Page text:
As all riders know, when someone labels us competent or talented in that area of life, nothing else really matters, not the way we look or what we drive or even how intelligent other people think we are.
And if someone compliments our horses, it’s just as good, am I right?
Case in point: a friend of a friend visited my barn a few years ago. At the time, I had a really nice-looking red roan Quarter Horse. The guy knew nothing about horses, but his reaction when he saw my gelding was, “He’s magnificent!!”
Magnificent! He said magnificent!
I walked around on a cloud for the rest of the day, knowing he very well might have said that about any horse. That really didn’t matter, though; for some reason, I was over the moon after that compliment.
If he had said my hair looked magnificent (and I can assure you that when I’m at the barn, it does not), I would’ve given him a warning look and backed away slowly from this obviously ill-intentioned giver of false compliments.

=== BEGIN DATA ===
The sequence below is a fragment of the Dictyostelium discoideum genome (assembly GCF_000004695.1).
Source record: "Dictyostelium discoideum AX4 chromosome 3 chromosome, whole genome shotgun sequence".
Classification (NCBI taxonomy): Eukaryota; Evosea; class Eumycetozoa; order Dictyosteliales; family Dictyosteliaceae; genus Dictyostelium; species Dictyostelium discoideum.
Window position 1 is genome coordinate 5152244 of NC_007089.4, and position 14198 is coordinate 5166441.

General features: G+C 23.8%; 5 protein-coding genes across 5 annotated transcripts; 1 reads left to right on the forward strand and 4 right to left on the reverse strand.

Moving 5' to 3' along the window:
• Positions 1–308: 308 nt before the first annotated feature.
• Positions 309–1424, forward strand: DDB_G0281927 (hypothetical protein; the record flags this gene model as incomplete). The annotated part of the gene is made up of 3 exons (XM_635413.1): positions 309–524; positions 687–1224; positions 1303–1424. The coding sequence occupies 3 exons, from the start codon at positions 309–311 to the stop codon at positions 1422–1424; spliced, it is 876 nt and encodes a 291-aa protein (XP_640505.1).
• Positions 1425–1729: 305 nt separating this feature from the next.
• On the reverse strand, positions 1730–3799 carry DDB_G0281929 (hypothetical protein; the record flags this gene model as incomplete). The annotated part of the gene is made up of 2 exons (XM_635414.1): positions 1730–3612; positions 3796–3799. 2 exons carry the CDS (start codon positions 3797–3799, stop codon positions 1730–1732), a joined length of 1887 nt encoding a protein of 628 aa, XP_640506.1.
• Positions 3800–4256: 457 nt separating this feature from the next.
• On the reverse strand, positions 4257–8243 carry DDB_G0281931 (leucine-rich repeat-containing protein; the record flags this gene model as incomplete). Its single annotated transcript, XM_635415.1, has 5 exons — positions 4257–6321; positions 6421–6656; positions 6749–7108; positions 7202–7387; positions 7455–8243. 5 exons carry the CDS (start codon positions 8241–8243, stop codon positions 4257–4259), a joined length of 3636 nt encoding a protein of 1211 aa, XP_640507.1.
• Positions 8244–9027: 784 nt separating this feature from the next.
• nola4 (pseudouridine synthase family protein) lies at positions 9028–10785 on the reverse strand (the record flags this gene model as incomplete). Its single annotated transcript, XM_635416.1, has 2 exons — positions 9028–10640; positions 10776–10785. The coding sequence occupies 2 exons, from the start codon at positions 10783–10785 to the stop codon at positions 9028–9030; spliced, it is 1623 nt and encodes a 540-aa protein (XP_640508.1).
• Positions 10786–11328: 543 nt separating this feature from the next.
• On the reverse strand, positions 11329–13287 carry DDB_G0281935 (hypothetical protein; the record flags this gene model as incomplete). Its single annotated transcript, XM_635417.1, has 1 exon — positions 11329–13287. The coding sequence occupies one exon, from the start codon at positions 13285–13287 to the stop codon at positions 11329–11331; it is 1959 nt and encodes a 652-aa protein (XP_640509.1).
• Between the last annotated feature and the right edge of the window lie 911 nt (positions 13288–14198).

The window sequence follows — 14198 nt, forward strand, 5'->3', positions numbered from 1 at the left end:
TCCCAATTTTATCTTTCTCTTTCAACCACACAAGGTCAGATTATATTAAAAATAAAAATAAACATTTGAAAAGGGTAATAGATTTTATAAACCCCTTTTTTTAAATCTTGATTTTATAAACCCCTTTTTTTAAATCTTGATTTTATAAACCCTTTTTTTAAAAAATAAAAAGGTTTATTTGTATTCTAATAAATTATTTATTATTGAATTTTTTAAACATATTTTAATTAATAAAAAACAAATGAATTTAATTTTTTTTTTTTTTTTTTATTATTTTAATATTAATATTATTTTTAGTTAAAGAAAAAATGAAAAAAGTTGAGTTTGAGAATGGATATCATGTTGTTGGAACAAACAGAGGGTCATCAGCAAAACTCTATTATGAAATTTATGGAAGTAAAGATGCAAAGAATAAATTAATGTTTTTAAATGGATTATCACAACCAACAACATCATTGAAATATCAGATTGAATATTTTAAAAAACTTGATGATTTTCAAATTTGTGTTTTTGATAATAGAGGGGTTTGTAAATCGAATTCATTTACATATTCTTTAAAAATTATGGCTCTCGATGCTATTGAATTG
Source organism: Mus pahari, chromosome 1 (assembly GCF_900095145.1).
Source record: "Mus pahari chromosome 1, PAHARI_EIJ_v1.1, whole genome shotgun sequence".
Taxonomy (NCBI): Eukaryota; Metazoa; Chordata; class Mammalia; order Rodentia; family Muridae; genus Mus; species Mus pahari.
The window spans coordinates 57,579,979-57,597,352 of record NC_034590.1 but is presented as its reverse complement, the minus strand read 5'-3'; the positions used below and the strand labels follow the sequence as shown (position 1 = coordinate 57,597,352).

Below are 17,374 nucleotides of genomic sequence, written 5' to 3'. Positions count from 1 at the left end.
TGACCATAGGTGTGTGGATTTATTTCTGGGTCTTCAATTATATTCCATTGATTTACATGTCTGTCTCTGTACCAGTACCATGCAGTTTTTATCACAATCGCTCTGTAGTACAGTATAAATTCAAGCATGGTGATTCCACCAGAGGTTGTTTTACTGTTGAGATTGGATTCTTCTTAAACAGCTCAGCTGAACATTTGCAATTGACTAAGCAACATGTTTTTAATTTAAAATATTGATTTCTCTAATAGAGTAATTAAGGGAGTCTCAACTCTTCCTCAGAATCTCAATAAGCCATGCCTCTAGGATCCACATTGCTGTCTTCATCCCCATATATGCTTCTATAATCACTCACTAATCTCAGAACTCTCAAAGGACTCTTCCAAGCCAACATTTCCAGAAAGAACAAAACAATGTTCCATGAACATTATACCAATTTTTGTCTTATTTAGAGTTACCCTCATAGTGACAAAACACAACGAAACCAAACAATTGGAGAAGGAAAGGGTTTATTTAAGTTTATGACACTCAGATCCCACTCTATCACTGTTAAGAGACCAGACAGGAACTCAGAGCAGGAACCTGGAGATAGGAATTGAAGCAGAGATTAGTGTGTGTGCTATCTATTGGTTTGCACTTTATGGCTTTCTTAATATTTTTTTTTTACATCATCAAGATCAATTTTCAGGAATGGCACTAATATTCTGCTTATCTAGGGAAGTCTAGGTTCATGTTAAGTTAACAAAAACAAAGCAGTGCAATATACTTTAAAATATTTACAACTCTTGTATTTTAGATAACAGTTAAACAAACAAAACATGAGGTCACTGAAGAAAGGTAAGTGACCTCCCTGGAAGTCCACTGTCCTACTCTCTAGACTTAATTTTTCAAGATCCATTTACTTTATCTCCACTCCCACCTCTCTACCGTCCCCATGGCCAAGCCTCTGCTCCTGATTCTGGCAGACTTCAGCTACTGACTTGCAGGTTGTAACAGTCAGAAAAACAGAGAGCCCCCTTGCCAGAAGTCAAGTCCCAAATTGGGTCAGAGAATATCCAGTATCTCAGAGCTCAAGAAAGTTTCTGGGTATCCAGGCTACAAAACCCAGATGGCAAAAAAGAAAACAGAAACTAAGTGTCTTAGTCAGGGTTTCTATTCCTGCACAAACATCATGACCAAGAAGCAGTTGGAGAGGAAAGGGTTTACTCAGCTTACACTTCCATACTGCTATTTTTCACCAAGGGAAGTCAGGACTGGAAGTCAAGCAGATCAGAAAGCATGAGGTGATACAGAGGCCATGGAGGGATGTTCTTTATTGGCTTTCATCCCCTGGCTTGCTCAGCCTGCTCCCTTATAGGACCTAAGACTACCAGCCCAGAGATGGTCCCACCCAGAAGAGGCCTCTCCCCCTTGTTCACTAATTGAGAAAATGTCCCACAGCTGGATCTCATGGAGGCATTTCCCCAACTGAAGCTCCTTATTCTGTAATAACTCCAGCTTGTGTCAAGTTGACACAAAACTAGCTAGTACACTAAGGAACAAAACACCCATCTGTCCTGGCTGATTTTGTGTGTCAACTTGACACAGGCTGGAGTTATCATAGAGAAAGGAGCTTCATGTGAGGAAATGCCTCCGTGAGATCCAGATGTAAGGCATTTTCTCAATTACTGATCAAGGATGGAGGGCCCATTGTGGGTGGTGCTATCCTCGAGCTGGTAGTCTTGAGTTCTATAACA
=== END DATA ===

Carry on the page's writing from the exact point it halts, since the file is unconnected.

But since he complimented my horse, I assumed the accolade to be true and wore it like a badge of honor, telling people about it for the rest of the day.
There’s just nothing like it is there? Being recognized for something you do or own in relation to horses, I mean. And that’s what we try to do in every edition of The Collective Equestrian; we recognize horsemen and business owners who are contributing to the horse world in a significant way on the local level.
I think you’ll enjoy our current edition, which includes a journey into the everyday life of Southeastern Saddle Fit owner Amanda Silver. If you’re a Schleese owner in the Southeast, you’ve no doubt met her or at least heard of her.
We’ve also checked back in with the Berry College Equestrian Team to see how they are faring in their quest to defend their IHSA Western National Championship title.
Also, take a look through our gift guide for a beautiful and eclectic collection of locally-produced, horse-related goods.
As always, we’ve included our hand-picked directory of quality artisans, craftsmen and professional horsemen from across the Southeast. If you would like to be considered for inclusion, please contact me at firstname.lastname@example.org.
I do hope my CE readers haven’t lost too much riding time this winter. Don’t despair though – we’re on the home stretch, and we have just a couple more months of short days and ankle deep mud. After that it’s horseflies and scorching heat, but we’ll be in your inbox to get you through all of that when you need us!